• Of the total number of people with a disability who are not in the labor force, 41% are between ages 16-64. Further, 5% of those with a disability in this age range currently want a job. This breaks down almost evenly between men and women, with men taking a slight edge.

The BLS data shed light on several areas across all ages for both people with and without disabilities.

  • Overall, women were somewhat more likely to have a disability than men; the prevalence of disability remained higher for Blacks and Whites than for Hispanics and Asians.
  • Across all levels of education, persons with a disability were much less likely to be employed than were their corresponding counterparts without a disability.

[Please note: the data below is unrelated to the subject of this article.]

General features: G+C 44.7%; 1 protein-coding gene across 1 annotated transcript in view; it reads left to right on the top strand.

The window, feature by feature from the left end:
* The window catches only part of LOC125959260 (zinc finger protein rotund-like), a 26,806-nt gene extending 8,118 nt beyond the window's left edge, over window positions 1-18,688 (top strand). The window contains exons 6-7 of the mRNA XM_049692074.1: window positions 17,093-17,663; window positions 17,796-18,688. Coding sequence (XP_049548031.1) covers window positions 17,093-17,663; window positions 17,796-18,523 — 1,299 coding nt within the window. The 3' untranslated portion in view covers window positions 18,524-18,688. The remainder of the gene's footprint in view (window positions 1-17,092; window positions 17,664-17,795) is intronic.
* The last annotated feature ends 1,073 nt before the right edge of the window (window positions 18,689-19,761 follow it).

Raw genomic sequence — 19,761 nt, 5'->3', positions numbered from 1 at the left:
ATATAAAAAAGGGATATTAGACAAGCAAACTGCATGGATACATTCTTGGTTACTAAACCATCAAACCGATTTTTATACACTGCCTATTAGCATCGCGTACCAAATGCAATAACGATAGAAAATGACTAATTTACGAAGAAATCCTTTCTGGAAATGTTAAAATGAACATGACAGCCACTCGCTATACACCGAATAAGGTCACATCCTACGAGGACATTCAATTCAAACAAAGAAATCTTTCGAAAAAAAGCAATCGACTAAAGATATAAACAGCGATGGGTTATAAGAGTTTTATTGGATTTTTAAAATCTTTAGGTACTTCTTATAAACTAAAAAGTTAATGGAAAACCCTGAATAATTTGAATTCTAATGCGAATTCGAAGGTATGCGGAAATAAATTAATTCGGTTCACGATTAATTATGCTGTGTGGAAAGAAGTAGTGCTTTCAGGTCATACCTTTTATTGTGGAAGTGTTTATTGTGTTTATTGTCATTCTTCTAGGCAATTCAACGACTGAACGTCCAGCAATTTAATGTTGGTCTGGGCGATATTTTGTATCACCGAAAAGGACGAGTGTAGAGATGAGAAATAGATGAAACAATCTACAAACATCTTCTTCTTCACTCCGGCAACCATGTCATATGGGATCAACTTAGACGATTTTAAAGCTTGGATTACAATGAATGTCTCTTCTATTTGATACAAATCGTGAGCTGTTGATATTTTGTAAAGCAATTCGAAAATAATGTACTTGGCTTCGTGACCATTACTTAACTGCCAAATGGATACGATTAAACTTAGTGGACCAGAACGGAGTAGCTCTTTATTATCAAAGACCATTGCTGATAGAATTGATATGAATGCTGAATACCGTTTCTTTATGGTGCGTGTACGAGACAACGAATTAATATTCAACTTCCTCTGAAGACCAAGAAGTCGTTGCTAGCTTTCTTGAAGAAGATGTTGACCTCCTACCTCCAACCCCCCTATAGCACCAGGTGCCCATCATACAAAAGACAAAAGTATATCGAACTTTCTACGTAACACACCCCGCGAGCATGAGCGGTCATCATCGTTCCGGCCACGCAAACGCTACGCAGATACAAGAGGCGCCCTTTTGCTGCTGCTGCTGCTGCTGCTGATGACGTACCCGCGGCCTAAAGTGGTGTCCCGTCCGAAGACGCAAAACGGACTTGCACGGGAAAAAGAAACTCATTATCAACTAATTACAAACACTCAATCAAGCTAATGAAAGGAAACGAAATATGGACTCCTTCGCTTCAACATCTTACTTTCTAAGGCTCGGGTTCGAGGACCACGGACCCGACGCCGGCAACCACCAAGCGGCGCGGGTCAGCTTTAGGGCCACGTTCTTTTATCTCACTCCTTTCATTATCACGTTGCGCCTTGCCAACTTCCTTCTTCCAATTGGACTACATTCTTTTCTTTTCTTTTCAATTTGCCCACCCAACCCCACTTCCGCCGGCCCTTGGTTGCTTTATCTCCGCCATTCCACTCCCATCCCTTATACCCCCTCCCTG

• Persons with a disability were more likely to work in service occupations, including healthcare support, protective services or building and grounds maintenance than those without a disability. However, persons with a disability were less likely to work in management, professional and related occupations.
  • Among persons with a disability, the jobless rates for Hispanics, Blacks and Asians were higher than the rate for Whites.

For more information: https://www.bls.gov/news.release/pdf/disabl.pdf


[1] People 16 years of age and older residing in the 50 states and District of Columbia who are not inmates of institutions or on active duty in the Armed Forces

SSA Leadership Changes Announced

2021 January 21
 
by Mary Dale Walters